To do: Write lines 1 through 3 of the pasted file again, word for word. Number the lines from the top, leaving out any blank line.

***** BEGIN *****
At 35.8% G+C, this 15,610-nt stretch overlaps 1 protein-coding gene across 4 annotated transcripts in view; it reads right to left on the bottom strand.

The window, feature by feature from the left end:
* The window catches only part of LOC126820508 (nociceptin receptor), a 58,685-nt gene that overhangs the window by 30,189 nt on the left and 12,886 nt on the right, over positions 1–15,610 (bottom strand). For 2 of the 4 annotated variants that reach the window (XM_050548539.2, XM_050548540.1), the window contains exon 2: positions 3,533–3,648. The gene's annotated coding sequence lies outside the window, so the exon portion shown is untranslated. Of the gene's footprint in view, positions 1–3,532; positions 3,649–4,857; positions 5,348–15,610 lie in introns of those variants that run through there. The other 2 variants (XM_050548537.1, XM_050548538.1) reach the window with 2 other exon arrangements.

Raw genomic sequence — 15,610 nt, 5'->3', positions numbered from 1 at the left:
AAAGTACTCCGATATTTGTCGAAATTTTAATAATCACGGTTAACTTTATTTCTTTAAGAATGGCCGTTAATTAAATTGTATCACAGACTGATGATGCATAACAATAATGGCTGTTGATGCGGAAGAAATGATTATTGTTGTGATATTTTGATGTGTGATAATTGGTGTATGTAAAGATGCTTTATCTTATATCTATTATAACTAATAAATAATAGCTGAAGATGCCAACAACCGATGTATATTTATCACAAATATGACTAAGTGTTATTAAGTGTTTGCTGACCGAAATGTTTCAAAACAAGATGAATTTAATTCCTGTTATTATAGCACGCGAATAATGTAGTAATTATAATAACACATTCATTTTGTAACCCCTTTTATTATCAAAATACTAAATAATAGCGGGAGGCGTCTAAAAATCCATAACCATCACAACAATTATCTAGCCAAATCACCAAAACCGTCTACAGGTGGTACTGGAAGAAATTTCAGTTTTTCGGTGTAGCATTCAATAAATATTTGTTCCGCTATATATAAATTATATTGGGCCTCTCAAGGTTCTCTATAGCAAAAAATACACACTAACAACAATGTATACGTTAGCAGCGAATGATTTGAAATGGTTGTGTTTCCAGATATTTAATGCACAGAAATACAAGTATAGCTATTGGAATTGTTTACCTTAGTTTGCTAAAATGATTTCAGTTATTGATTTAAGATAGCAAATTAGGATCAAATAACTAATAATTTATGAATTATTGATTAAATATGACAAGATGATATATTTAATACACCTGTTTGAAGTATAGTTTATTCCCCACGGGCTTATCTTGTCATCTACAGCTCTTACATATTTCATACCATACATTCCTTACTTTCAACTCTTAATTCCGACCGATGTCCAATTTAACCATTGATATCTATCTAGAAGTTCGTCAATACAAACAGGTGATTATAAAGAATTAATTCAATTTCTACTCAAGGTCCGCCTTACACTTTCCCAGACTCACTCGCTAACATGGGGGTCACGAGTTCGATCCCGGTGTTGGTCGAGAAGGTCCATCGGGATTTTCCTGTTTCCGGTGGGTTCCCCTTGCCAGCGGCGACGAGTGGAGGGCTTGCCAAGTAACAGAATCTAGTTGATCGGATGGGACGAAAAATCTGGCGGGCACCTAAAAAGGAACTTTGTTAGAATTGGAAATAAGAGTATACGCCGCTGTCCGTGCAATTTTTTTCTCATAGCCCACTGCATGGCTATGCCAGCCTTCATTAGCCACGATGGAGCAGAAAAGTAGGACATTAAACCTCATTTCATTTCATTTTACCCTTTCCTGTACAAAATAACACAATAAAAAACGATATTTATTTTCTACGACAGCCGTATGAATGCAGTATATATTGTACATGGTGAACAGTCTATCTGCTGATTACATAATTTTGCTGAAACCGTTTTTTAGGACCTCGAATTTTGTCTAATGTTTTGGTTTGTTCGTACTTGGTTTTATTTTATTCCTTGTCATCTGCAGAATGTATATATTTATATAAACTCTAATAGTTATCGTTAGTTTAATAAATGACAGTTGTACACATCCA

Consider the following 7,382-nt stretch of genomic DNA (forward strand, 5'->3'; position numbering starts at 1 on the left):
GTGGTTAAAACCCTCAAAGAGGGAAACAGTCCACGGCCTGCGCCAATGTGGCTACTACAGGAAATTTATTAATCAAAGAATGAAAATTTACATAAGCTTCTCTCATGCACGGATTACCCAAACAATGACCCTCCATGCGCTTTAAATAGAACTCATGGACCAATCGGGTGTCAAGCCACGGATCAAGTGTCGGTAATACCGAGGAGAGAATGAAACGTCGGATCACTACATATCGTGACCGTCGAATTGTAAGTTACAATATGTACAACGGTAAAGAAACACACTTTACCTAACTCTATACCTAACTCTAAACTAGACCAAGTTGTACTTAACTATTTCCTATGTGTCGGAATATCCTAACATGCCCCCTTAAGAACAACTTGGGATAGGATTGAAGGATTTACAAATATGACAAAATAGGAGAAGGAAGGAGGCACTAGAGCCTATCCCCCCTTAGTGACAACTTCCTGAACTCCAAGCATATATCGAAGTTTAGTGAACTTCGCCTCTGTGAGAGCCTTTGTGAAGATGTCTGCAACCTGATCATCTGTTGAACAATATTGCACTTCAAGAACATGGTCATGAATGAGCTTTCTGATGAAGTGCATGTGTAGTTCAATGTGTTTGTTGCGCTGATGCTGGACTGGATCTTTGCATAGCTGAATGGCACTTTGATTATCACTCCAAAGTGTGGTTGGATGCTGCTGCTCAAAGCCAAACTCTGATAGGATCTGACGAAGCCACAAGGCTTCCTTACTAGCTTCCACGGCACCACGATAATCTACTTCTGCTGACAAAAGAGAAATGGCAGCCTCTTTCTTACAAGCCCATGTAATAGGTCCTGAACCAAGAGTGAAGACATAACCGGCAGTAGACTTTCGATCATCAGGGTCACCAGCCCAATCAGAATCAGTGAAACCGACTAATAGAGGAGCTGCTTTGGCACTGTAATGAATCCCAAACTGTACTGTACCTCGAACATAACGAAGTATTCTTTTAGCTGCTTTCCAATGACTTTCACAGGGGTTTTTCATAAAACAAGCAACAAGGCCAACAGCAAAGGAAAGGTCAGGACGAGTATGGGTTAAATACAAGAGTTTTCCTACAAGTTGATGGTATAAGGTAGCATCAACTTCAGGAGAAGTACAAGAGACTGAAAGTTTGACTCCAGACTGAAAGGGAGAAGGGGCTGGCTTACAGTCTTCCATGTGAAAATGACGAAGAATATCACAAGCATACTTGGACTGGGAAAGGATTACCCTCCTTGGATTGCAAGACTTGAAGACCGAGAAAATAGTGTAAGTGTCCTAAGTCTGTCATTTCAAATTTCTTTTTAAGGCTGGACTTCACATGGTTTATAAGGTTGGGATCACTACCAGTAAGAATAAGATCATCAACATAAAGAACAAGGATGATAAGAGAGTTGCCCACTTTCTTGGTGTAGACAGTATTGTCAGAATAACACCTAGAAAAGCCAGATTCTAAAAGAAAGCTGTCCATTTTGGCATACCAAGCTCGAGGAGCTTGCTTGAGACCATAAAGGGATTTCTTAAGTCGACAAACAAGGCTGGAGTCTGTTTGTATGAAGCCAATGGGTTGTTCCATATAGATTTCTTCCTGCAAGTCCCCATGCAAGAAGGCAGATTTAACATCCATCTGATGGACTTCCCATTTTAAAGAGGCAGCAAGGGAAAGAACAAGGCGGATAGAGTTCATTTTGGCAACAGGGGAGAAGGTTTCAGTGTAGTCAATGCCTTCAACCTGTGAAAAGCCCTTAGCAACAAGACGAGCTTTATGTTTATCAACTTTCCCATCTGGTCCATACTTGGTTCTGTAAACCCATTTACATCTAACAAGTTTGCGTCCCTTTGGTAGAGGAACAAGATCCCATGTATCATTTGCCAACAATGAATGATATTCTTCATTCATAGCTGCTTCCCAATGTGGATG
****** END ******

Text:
At 35.8% G+C, this 15,610-nt stretch overlaps 1 protein-coding gene across 4 annotated transcripts in view; it reads right to left on the bottom strand.

The window, feature by feature from the left end:
* The window catches only part of LOC126820508 (nociceptin receptor), a 58,685-nt gene that overhangs the window by 30,189 nt on the left and 12,886 nt on the right, over positions 1–15,610 (bottom strand). For 2 of the 4 annotated variants that reach the window (XM_050548539.2, XM_050548540.1), the window contains exon 2: positions 3,533–3,648. The gene's annotated coding sequence lies outside the window, so the exon portion shown is untranslated. Of the gene's footprint in view, positions 1–3,532; positions 3,649–4,857; positions 5,348–15,610 lie in introns of those variants that run through there. The other 2 variants (XM_050548537.1, XM_050548538.1) reach the window with 2 other exon arrangements.